Mallard ducks are widely spread in nothern hemisphere and can be seen all over North America. They are year-round residents of many areas, from rivers to ponds to lakes to golf course water hazards. Our golf course with mild winters offers an ideal environment for the ducks.



by Les Elias /


    I am a mallard duck male, a drake. I spent all my life at Nico Wynd golf course. There used to be more ducks here when I was growing up. They had more cousins than I have now, but our population has been decreasing every year. It's all because of a pair of bald eagles living here as well, nesting in a tall tree at the No. 3 green. They have off-springs every year and we are an easy prey for them to feed their fast growing chicks.


    But the eagles aren't our only problem. I do not like crows either - because they catch our baby ducklings. Just look at them in these pictures.


Now here is my life story

    I hatched in a nest hidden in the tall grasses near the No. 9 hole tee box. It was so well hidden, almost invisible. To see what I mean, just try to find my mom in the next pictures. My dad was always with her to help and guard.


    I hatched with my sisters and brothers and always followed our mom to the ponds around the golf course. It was better than living in the wild, because here, we had everything we liked. The grass is green all year around. There are shallow ponds, and many different trees and shrubs to provide shade and cover against eagles. We did not need to fly anywhere else. 

    And we didn't mind people playing golf. Many times they would feed us different food which we could not find ourselves... like bread crumbs, chips and crackers...even a piece of fruit sometimes. I still do not understand why they hit and chase small white balls. But the people here are friendly to all of us ducks.


    Then one day I met her and my live changed. We would always be together ever since, days and nights. We had several favourite areas on the golf course. Different spots in the winter and the summer... in mornings or in afternoons...


   The story I am going to tell you happened on a spring time-afternoon –when we were eating grass at  No. 2 hole fairway. Around us there were people playing golf. We were in the middle between the tee box and the green, which is usually a safe place, because golf balls fly high above us. That is - unless some player mishits it and then the balls may fly or run closer to us. But we ignore it. No duck had ever been hit by a ball here. Until today, until now, when...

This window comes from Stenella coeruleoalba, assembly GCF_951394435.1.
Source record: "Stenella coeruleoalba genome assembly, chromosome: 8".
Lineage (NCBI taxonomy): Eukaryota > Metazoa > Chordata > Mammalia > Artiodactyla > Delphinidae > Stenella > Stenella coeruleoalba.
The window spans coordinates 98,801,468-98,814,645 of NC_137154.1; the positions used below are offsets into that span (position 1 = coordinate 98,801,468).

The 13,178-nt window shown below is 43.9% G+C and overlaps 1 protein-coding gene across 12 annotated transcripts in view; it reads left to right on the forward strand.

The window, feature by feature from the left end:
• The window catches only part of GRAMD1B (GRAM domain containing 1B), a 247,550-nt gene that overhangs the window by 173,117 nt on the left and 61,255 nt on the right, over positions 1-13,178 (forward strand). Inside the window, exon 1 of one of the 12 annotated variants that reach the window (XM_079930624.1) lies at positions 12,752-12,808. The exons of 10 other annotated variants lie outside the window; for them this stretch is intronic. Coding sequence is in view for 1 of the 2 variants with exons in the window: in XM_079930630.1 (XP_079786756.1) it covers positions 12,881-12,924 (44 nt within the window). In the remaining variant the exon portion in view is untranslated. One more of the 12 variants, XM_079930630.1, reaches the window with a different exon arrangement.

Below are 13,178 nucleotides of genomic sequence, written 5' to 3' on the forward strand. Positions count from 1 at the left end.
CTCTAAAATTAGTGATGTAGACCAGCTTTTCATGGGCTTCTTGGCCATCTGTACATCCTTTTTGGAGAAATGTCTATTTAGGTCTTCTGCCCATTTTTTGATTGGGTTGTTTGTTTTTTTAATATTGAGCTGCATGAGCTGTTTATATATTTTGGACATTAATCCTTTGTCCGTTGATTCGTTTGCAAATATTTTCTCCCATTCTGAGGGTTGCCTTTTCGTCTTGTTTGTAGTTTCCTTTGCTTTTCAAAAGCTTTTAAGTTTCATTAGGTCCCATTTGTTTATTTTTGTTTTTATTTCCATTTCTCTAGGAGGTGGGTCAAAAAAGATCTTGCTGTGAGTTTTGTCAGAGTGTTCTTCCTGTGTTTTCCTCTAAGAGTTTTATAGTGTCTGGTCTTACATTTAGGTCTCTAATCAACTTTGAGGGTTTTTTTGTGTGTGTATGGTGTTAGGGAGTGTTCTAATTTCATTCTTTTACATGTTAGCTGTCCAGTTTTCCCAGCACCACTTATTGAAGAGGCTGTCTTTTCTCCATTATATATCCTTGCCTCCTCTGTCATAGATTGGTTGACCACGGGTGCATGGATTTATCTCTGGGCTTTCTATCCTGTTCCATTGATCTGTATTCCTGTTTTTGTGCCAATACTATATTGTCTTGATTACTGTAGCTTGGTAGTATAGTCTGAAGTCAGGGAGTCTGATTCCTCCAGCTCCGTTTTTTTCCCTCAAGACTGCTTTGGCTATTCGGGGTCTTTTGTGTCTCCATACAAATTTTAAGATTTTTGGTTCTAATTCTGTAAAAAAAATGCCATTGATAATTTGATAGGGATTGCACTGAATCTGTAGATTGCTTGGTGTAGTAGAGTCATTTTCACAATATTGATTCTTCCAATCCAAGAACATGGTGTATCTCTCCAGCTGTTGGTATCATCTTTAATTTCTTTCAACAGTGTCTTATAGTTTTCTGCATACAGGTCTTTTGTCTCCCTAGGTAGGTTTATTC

…a golfer hit the ball. It was a bad hit. The ball was flying low,just above the grass. We ignored it. Then I heard it. It was a very short hiss – any bird or any animal would understand it. It was the sound of death. I quickly turned and I saw my mate laying flat on her back, motionless.


   I froze in despair. I came closer. A pair of geese came quickly as well,but we all kept our distance from my dead partner. Was she really dead? 

   As I stood there, frozen in horror, two big crows landed near my partner, and slowly started to approach her.


   Crows are scavengers, they would eat anything. Even carcasses of dead birds. Nothing is too big or too small for them. 

   As I watched helpless, one of the crows came really close to my mate and looked at her. Seeing that she was not moving, the crow called her partner to join in. They now knew she was dead and started pulling at her feathers... carefully at first. They feared that she may still be alive.


   To their surprise, and mine as well – she suddenly raised her head. The crows immediately hopped back.


   I was so excited. She was alive! She must have been weak, because she collapsed again. 

   The crows waited. 

   Aftera while, they gathered their courage, and came closer and started at her again... pulling her feathers. And again she turned and raised her head. 


   The crows waited a short time but realized there was no meal for them to be had and left. And to my relief, so did the geese.

   Now we were alone. And I patiently waited for my mate to recover enough so we could leave. Then, once she was up, we flew over the nearby dike to the safety of the river...


   Here our story ends. We still live on the same golf course, but we don't go to the No. 2 fairway any more. Though the Nico Wynd golf course is still the best and the only place on earth I would want to live.